It was the Western countries that asked Saudi Arabia to accelerate the spread ofÂ Wahabism, the virulent form of Islam accused of being the fountainhead of global terrorism, across the world to counter the Soviet Union during the Cold War, Crown Prince Mohammed bin Salman told the Washington Post in an interview.
MohammedÂ told the paper that Saudi's Western allies urged the country to bankroll the construction of mosques and madrassas in overseas to stop spread of Communism.
âInvestments in mosques and madrassas overseas were rooted in the Cold War, when allies asked Saudi Arabia to use its resources to prevent inroads in Muslim countries by the Soviet Union,â he told the paper in theÂ interviewÂ that was initially off the record.
According to WaPo, the meeting, conducted in English, was held off the record. Later the Saudi Embassy allowed to use portions for the article.
âFunding now comes largely from Saudi-based âfoundations,â he said, rather than from the government.
India has been at the receiving end of Wahabism, which is considered as theÂ most stringent and often the virulent form of Islam giving rise to religious fundamentalism inside its terrority and neigbouring Pakistan.
At the peak of Cold War, which coincided with theÂ 1971 India-Pakistan war resulting in the liberation of Bangladesh, Saudi ArabiaÂ gave a loanÂ of $20 million to Pakistan.
âPakistanâs President Zulfikar Ali Bhutto,Â who took over after the surrender of his countryâs armed forces, went on a âjourney of ÂresÂistanceâ to Muslim countries seeking money to build an âIslamic bombâ. The Saudis responded handsomely and later in 1974 Bhutto hosted the second Âsummit of the OIC (Organisation of Islamic Cooperation). The WahÂhabÂisation of Pakistan would begin soon afterwards during the rule of Zia ul-Haq. The Saudis now concentrated their Âattention on the education system by funding madrasas and universitiesâ.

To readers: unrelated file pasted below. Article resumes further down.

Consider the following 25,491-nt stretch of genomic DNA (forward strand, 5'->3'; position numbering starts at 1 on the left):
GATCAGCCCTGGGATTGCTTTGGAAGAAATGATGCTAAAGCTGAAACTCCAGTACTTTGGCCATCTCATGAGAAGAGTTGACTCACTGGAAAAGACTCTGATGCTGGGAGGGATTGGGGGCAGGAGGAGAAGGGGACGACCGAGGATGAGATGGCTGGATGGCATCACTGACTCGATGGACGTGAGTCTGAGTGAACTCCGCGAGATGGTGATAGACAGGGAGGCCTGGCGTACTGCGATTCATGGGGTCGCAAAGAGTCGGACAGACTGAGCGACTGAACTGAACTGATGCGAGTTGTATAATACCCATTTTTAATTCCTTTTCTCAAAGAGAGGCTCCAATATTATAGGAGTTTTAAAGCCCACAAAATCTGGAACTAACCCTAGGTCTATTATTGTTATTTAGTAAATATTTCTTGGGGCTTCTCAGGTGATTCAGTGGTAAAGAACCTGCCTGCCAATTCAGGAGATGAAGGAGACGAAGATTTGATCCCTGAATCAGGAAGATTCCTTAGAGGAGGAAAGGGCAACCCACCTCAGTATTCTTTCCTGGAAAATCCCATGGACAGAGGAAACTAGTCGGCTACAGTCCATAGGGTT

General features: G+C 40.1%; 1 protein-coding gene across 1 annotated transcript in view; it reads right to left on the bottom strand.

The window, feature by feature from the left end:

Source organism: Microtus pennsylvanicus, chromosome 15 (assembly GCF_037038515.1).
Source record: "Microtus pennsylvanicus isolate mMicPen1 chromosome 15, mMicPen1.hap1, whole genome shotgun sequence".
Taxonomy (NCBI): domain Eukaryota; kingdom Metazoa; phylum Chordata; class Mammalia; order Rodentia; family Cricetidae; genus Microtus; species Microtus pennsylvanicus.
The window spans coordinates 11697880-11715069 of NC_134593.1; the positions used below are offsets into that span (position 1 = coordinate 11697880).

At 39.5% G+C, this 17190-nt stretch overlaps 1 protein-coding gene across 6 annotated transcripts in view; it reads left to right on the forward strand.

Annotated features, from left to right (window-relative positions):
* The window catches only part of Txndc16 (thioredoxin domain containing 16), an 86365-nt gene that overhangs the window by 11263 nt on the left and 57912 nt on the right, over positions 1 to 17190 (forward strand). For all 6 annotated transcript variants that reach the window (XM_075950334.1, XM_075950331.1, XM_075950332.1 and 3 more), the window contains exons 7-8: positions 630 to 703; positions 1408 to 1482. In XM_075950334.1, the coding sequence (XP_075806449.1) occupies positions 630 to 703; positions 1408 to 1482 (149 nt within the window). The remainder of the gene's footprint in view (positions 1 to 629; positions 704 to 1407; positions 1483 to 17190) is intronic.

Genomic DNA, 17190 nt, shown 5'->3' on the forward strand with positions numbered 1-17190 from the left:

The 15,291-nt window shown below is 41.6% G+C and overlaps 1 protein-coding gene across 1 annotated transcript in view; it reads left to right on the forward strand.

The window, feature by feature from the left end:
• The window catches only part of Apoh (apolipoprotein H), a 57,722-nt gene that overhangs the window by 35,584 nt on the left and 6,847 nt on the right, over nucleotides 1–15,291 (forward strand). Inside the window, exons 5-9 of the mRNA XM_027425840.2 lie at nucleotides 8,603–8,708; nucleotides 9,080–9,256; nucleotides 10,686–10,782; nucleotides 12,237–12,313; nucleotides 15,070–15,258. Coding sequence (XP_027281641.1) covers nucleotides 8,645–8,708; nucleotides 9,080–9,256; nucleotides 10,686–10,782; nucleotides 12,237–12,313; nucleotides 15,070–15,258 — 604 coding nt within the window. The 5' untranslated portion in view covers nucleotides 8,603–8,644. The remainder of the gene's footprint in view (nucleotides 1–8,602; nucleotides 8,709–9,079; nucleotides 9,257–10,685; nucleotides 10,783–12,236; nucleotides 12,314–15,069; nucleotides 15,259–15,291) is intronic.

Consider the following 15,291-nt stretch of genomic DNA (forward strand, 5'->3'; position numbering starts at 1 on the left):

Western countries,Â particularly the colonial Britian, is guilty of pushing Pakistan towards Wahabism of Saudi-funded Deobandi madrasas that reduced the hold of Sufi Islam in south Punjab.
Ayesha Siddiqa in herÂ essayÂ âPakistani Madrasasâ points out that âSaudi-Pakistan relations go back to the 1950s when, prodded by Britain, Pakistan drew closer to Saudi Arabia. However, religion did not play an important role then. Jinnah was seen in Saudi Arabia as an âEnglish-speaking orientalistâ with his Parsee wife. It was geopolitical interest, specifically the need to counter Soviet influence and Nasserâs pan-ÂArabism, that prompted Saudi Arabia to grow closer to Pakistan.
âThe 1960s saw the start of large-scale Pakistani migration to the Gulf. Saudi-funded Deobandi madrasas reduced the hold of Sufi Islam in south Punjab. The Pakistan government does not have reliable statistics on the number of madrasas in the country; different agencies give different figures. Nor is there good information on the flow of money from Saudi Arabia.
However, the wake-up call came in the form of 9/11 attacks in the US that compelled the world to take note of the harm that the madrasas could do by encouraging extÂremism and violence.
AntonioÂ Guistozzi,Â a Visiting Professor in the Department of War Studies in London School of EconomicsÂ specialising in Afghanistan,Â Â in a piece for the book âThe Islamic Connection: South Asia And The Gulf: âdemonstrates that the Talibanâs emirate did get money from Saudi Arabia and Qatar in 2003-04. It was Pakistan that persuaded the Gulf states to make these donations. The funds were initially routed through Pakistan, but later the two monarchies started giving money directly to the Taliban.